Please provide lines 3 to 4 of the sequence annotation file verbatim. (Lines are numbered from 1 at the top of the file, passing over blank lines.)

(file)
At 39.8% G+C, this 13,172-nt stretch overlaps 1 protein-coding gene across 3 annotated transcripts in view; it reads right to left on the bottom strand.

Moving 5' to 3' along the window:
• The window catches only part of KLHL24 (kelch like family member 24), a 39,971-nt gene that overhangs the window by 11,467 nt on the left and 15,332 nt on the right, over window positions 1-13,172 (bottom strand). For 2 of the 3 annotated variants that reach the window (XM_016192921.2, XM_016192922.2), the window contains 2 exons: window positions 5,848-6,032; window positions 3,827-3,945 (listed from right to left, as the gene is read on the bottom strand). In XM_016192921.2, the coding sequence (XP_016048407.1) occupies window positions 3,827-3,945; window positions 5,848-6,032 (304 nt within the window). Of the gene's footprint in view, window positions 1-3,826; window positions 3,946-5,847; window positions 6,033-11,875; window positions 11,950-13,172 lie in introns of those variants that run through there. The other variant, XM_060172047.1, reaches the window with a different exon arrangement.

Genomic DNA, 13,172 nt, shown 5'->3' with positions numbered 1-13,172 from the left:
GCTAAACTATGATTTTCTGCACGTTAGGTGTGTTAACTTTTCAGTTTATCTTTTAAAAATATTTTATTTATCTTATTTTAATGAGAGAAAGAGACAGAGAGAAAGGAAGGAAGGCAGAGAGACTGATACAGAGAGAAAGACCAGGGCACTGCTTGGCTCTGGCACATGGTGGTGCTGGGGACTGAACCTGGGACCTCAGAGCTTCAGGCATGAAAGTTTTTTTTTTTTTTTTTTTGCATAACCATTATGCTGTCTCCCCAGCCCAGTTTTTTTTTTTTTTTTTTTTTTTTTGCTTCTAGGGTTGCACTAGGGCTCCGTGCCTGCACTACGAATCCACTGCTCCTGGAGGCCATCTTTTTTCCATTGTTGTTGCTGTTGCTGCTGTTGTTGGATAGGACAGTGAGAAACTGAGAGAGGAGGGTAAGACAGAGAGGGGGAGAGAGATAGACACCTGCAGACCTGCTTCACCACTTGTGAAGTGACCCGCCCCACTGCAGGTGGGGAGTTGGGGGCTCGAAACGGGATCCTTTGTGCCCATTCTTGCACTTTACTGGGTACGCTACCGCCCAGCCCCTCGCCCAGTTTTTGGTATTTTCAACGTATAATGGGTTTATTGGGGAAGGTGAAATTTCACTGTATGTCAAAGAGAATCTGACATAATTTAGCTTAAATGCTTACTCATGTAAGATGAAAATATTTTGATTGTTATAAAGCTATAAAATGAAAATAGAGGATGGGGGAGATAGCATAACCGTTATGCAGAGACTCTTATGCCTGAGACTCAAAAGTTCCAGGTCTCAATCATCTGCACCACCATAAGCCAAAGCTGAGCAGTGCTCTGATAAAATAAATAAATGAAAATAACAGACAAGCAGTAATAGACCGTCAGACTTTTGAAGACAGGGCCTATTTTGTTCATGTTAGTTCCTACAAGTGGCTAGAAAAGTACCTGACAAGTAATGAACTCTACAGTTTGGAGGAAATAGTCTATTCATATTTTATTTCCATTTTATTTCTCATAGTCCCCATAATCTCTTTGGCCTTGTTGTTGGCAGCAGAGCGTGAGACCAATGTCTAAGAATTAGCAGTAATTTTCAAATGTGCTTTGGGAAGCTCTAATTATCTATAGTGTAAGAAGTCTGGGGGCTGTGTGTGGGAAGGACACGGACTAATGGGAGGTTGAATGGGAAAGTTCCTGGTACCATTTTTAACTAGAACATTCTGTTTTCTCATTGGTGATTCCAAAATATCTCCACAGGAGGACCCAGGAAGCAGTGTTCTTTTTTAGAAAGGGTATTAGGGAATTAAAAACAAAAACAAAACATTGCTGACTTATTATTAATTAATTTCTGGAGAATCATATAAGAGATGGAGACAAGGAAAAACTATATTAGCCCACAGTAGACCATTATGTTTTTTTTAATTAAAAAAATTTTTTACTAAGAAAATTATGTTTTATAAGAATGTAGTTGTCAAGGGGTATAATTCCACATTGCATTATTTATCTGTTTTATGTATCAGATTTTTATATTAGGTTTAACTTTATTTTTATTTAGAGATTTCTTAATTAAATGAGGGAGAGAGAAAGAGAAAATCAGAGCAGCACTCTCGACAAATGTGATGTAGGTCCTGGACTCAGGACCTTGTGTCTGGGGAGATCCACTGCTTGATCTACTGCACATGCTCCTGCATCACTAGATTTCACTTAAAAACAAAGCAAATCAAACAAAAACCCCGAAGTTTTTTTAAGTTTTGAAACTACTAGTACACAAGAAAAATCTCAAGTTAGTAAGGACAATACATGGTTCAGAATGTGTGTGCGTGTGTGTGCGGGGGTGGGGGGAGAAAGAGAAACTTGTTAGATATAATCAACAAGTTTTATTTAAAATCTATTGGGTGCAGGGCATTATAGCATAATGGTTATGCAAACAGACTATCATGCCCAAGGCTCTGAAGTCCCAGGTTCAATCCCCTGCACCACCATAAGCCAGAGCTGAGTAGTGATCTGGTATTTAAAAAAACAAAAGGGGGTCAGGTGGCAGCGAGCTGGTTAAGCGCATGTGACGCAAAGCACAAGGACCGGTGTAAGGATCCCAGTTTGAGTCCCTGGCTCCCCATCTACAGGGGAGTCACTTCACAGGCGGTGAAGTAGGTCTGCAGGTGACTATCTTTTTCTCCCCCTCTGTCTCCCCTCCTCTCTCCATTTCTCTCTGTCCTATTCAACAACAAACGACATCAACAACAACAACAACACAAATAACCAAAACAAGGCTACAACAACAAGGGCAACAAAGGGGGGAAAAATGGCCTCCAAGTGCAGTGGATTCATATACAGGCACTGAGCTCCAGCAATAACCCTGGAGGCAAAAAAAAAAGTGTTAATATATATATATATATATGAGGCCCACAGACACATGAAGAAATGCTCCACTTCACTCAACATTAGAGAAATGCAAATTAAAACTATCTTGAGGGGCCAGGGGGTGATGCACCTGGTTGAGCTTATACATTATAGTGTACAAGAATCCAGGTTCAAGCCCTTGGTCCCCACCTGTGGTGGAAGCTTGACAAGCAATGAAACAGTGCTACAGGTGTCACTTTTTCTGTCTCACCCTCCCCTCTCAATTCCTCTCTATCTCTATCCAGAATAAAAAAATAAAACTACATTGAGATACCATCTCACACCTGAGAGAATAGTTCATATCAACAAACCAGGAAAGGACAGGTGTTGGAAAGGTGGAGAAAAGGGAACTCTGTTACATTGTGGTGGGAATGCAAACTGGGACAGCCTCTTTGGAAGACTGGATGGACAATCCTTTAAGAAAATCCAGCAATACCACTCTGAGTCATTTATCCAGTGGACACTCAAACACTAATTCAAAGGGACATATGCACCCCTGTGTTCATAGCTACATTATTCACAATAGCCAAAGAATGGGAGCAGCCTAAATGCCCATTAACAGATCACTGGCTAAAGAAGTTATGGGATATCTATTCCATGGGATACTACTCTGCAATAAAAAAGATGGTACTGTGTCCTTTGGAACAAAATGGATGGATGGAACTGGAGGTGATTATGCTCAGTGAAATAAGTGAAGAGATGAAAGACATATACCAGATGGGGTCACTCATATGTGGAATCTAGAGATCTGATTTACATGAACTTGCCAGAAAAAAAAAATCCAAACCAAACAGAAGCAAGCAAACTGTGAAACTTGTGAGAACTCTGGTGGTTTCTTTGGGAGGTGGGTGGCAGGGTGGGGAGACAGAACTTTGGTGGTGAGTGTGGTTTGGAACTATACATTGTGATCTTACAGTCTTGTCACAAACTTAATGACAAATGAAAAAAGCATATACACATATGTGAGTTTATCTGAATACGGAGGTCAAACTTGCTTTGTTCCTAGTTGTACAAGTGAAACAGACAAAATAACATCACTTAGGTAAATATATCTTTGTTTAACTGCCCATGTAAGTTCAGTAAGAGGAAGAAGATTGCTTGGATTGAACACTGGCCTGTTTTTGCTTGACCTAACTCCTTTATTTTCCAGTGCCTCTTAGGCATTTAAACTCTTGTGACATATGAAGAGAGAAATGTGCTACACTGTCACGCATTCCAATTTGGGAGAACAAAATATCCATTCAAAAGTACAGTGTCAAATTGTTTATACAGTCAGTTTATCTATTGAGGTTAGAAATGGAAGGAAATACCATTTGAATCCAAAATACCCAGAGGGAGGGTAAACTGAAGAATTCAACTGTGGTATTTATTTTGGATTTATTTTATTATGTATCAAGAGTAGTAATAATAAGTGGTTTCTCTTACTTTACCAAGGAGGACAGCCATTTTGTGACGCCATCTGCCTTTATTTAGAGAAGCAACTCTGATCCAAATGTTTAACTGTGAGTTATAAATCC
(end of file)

• The window catches only part of KLHL24 (kelch like family member 24), a 39,971-nt gene that overhangs the window by 11,467 nt on the left and 15,332 nt on the right, over window positions 1-13,172 (bottom strand). For 2 of the 3 annotated variants that reach the window (XM_016192921.2, XM_016192922.2), the window contains 2 exons: window positions 5,848-6,032; window positions 3,827-3,945 (listed from right to left, as the gene is read on the bottom strand). In XM_016192921.2, the coding sequence (XP_016048407.1) occupies window positions 3,827-3,945; window positions 5,848-6,032 (304 nt within the window). Of the gene's footprint in view, window positions 1-3,826; window positions 3,946-5,847; window positions 6,033-11,875; window positions 11,950-13,172 lie in introns of those variants that run through there. The other variant, XM_060172047.1, reaches the window with a different exon arrangement.

Genomic DNA, 13,172 nt, shown 5'->3' with positions numbered 1-13,172 from the left: